Zamora is in Castilla y Leon, in the north-central part of the country. It's a grain growing, wine producing and sheep herding area, very hot and dry in the summer and bitterly cold and windy in the winter. The Duero, a wide and beautiful but shallow and mostly unnavigable river, runs along the base of the cliff upon which Zamora, like all the defensive towns of Castilla y Leon, is situated, keeping lookout over the plains and fields.
The Camino de Santiago is the ancient pilgrim route to the tomb of the Apostle St James (Iago is a form of James, hence, Santiago) in Compostela, the Field of Stars, in Galicia on the Atlantic Coast of Spain. The Via de la Plata, which for you Spanish students, doesn't refer to silver, but rather to a corruption of the Latin word for paved road, follows the old Roman road from Sevilla to the north. Pilgrims now take it to join the various other routes that all lead to Santiago de Compostela.
But enough of all that! Back to cemeteries! Such as the local Zamora cemetery, San Atilano, whose magnificent gate is shown below.
In preparation for my visit, I did some web research, and found some excellent articles that had appeared in the local press a few years ago. If you read Spanish or want to rely on an automatic translation, here’s the link: http://www.zamora.es/ficheros/Historia%20del%20Cementerio-1.pdf The author is Isauro Perez Raton.
I found out that, like everywhere else in Europe, Zamora had been subject to frequent outbreaks of diseases such as yellow fever (mosquito borne) and cholera, a water borne disease. In the early Middle Ages, people were not sure what caused these illnesses, although there was some (accurate) suspicion that contaminated water had something to do with it. Efforts were made to halt burials under church floors or in the churchyards in towns, but this was piecemeal. It was not until a particularly severe cholera outbreak in 1833 that serious steps were taken. The town fathers of Zamora voted to create a municipal cemetery on the other side of the Duero, about a half-mile away from the river, and named it San Atilano, after a saintly 11th century bishop of Zamora, seen in this altarpiece in the cemetery chapel.
To do this, they assessed the local parishes. This, needless to say, was not popular. The arguments went on for years, with parishes seeking exemption from the assessment and also resenting the fact that they no longer received the fees for burials in the churchyard. In addition, there was much citizen grumbling, since wagons that crossed the bridge to come into Zamora were forced to carry construction materials back across the bridge to the cemetery on their return trip.
However, the work got done, and the cemetery opened in 1834. There were several expansions over the years, and it now occupies most of a hilltop about a kilometer from the bridge.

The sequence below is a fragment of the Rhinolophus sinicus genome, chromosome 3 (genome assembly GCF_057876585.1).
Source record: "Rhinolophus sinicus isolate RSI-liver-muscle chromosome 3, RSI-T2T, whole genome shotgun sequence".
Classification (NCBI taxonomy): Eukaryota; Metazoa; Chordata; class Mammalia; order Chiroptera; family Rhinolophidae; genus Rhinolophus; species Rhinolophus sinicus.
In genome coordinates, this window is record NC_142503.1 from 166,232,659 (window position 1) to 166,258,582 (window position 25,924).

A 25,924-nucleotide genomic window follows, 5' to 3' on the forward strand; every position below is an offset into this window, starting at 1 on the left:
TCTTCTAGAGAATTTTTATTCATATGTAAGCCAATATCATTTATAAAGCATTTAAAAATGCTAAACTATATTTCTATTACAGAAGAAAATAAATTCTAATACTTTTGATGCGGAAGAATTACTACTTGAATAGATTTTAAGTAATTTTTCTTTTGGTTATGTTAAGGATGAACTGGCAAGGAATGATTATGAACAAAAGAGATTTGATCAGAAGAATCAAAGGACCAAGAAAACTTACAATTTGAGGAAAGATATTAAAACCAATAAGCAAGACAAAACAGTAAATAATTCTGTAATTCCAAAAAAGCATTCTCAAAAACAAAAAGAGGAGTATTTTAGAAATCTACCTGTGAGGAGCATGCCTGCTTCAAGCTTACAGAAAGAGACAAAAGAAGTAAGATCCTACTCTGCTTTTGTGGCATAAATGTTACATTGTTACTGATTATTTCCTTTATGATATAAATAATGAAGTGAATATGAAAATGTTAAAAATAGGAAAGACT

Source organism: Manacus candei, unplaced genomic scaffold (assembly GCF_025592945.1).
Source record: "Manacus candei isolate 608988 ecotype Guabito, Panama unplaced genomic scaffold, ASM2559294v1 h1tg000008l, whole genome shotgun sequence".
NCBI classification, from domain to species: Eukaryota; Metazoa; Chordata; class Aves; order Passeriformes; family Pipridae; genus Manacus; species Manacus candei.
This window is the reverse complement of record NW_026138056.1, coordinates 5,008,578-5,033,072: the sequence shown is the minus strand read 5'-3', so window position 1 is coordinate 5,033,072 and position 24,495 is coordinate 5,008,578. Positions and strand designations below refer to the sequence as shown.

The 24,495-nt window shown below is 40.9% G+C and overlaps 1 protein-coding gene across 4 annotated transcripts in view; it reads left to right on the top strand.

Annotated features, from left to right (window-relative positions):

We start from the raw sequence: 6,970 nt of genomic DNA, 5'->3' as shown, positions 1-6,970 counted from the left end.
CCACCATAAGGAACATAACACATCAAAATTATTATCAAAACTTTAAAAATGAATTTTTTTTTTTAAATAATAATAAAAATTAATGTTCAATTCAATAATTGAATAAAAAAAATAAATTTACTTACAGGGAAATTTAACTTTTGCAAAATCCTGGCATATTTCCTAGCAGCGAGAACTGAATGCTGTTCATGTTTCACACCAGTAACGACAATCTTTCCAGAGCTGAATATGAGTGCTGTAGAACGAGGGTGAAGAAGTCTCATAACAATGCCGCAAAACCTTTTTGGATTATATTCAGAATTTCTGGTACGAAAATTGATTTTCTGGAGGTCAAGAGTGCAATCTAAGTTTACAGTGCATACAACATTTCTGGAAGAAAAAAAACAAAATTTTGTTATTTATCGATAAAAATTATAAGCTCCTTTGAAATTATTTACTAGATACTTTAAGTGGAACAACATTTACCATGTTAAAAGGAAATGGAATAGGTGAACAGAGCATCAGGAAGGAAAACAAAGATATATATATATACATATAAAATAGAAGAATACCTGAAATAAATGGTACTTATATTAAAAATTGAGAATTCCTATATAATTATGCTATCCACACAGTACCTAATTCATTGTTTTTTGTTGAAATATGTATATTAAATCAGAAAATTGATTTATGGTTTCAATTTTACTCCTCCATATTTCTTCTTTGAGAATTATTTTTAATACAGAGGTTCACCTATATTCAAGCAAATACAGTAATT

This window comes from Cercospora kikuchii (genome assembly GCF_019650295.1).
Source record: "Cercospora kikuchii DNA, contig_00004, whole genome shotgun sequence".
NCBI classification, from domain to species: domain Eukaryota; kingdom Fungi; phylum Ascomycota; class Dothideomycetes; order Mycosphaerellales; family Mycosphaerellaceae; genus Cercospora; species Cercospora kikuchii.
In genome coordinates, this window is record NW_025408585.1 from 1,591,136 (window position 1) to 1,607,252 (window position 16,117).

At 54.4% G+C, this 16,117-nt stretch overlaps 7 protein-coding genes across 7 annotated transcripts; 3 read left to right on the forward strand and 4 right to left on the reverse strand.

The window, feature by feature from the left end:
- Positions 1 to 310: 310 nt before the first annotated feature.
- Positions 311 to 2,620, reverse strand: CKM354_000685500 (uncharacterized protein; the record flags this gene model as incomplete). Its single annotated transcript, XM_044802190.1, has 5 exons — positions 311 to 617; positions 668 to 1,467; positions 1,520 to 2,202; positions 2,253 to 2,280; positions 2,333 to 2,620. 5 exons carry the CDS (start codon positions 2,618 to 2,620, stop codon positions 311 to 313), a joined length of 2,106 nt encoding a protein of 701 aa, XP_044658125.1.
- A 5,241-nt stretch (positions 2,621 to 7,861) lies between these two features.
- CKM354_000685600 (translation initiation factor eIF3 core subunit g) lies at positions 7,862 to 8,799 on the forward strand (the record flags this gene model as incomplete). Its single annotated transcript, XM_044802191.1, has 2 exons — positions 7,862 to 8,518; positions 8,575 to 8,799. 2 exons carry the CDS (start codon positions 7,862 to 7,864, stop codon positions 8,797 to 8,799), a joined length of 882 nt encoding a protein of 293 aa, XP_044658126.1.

The cemetery is laid out in sections that bear the names of saints, which reflect those of the parishes that bury their dead in this cemetery.
There are a number of elaborate family vaults from the late 19th century and onwards. But most of the graves are simply marked and some are within family enclosures.
The regulations of the cemetery allowed for the placement of a named headstone, but without thereby bestowing title in perpetuity to the plot. After a certain number of years, the bones were removed and placed in an ossuary. However, some family vaults are the property of the family, which is indicated on the vault.
Originality reigns in this cemetery. Above we see a vault that looks exactly like the Cathedral of Zamora, a remarkable Romanesque building with a curious 12th century Byzantine-influenced rounded dome with a "fish scale" tile- shown below.
Unlike modern cemeteries, which feature flat plaques designed for the convenience of the riding mower, San Atilano leaves the families room to express themselves. Some of the monuments are very elaborate, such as this hand-carved Guardian Angel, guarding a touching photo of the deceased.
Or the glass flowers you see on this vault.
But there are some special simple plots: here we see the graves of Spanish soldiers who fell in battle, starting in 1937 (the Spanish Civil War).
The cemetery is busy at all times, with family members coming to care for graves, the constant sound of the mourning doves in the cypresses, and the many burials from local parishes. Below, a group of mourners follows a casket to the burial place.
There is a funeral chapel near the gate and outside is a box for alms for the “Holy Souls,” that is, masses to be said for the souls in Purgatory.